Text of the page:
Nintendo DS imports guide: the best games to play

Nintendo’s first foray into dual-screen gaming was a phenomenon, a staple in the scene for almost a decade. And you’d better believe that there are a host of great imports on it, too! Here’s our guide to getting the best the system has to offer.

Before you get too far, here are a few helpful things to know about DS importing:

Game cards are region-free. Welcome to the paradise. (Um, mostly.) There are a tiny handful of DSi-Enhanced games that don’t work in other regions unless you play them on a Lite or original DS model, but frankly the good ones of those were released everywhere.

The era of DSiWare is over. There are a few interesting import-only digital offerings on the system (though not many), and you can get those. Um, on a Japanese 3DS. Just do that. We have a guide that should make you want to have one of those anyway.

Fan translations exist. This list of recommendations is going to focus on those games you can just import and throw in your system without issues, but that community has been doing work, some of it very good.

Now, to the games!

Densetsu no Stafy 4

The Starfy series is a bit of a mascot around here: it made a very brief appearance in the West, but most of its releases were Japan-only and on region-free systems. They’re all generally import-friendly, and what’s more, they’re all adorable. The fourth game is a great example of what makes our little starfish-like buddy so much fun. See it in action, if you’d like! – Graham

Moero! Nekketsu Rhythm Damashii Osu! Tatakae! Ouendan 2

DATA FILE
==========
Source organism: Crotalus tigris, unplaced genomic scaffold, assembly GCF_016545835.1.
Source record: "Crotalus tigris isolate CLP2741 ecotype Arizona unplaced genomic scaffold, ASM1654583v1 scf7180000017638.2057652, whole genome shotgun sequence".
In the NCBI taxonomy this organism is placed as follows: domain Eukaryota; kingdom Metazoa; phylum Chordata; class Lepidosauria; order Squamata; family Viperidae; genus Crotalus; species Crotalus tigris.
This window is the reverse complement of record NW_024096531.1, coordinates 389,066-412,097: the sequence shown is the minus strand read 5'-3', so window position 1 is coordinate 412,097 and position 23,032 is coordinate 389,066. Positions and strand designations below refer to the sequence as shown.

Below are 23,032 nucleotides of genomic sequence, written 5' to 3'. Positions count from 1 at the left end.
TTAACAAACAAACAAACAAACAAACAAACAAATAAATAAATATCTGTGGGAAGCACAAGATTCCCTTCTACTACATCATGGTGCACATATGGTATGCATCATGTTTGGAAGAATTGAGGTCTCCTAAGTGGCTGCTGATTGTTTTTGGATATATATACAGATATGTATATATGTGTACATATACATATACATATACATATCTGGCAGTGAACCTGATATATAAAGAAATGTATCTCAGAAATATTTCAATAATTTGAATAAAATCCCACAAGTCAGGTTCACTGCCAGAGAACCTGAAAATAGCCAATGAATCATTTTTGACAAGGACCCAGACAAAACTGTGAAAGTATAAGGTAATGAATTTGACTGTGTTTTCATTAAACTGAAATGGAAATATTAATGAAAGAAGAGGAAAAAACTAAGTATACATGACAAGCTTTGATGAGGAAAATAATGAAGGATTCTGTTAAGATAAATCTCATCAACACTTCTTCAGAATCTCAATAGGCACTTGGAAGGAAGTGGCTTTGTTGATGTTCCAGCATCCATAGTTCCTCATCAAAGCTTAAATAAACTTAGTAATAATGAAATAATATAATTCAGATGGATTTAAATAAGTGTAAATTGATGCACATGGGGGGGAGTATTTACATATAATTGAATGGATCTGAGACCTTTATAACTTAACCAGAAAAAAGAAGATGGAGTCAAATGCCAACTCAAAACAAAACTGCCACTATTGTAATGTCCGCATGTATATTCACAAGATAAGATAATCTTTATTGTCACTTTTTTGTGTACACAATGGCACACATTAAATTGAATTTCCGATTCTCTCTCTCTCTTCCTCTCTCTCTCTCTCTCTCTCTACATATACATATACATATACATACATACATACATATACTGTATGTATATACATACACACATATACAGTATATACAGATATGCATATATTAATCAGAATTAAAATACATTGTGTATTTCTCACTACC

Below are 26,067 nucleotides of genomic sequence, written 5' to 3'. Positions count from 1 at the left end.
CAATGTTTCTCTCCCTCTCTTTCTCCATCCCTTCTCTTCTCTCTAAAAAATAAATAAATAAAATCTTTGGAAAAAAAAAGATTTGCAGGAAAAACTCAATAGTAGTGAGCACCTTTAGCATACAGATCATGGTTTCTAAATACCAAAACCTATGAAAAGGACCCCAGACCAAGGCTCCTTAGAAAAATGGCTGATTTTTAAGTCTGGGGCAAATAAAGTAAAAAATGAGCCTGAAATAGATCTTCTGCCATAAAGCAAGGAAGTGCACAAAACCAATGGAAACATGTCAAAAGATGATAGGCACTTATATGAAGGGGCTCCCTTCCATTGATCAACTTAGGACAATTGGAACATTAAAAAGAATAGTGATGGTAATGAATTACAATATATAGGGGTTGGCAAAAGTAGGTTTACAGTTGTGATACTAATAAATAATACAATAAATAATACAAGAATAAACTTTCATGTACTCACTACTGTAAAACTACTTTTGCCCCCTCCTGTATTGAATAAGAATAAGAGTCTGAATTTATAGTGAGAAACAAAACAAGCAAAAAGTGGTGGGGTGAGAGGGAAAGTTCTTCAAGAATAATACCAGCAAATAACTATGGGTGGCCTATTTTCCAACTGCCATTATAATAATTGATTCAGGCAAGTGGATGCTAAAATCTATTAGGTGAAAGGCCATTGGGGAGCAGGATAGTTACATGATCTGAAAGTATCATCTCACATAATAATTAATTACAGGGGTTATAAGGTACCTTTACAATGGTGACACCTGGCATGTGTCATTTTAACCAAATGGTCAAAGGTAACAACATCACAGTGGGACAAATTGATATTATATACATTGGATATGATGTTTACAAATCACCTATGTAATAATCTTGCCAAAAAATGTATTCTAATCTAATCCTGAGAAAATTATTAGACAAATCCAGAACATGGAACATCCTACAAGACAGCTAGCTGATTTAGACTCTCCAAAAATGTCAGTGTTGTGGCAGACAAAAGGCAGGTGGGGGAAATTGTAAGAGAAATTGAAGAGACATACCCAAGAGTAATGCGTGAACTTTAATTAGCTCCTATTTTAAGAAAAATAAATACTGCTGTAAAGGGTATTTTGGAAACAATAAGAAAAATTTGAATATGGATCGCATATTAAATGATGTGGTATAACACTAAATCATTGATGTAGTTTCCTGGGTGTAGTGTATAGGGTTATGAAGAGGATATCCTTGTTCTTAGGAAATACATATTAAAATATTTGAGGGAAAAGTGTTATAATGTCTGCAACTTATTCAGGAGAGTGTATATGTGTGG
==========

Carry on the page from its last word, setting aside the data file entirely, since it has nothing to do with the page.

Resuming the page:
If you’re at all into import games, you’ve probably heard of Ouendan, the rhythm-cheerleading series that morphed into Elite Beat Agents in the West. It isn’t the cheapest since it’s far from a hidden gem, but Ouendan 2 has a robust lineup of songs and some gameplay refinements that weren’t seen in EBA. – Graham

Mawashite Tsunageru Touch Panic

The age of casual touch-screen games began with the DS, and a great example of this is Touch Panic, a game about moving puzzle pieces to get marbles to their destinations. Check out our video for a better look at it! – Graham

Jump! Ultimate Stars

It’s Super Smash Bros. with all your punchin’ favorites from classic manga! Shonen Jump’s properties all mash up in what’s definitely the biggest, best game to never leave Japanese shores. (Licensing isn’t easy.) It’s all kinds of fun to build out your comic page with different-powered characters and beating your opponents off the screen! (Check out our video.) – Graham

Nodame Cantabile

Nodame Cantabile was a manga, anime and live action drama series about Shinichi Chiaki, a university student who wants to become a conductor, and Megume “Nodame” Noda, a young woman studying piano. Seems like a perfect fit for a rhythm game, right? It absolutely is. Players get to go through a number of classical music pieces, tapping on the touch screen to help Chiaki conduct the various pieces. You don’t have to know anything about the characters to savor these songs. – Jenni

Illust Logic DS + Colorful Logic

It’s hard to beat Jupiter’s cornerstone Picross series, but this culmination of Hudson Soft’s efforts comes closer than anything else. There’s standard nonogram solving as well as the increasingly-common color variant that brings a lot of depth and complexity to its puzzles. It missed its window to the West when the Brain Age fad waned and Hudson became absorbed into Konami, but it’s certainly worthy of your time. – Graham

Fire Emblem: New Mystery of the Emblem

The missing link for many Western players between the “classic” Fire Emblem era and Awakening, this game adds a customizable player avatar character, “casual” difficulty and a host of quality-of-life extras to the mix. Also, hey, it’s just a great game! A note, though: the game’s DSi-enhanced features mean it’s region-locked on 3DS and DSi systems. – Graham

Game Center CX 2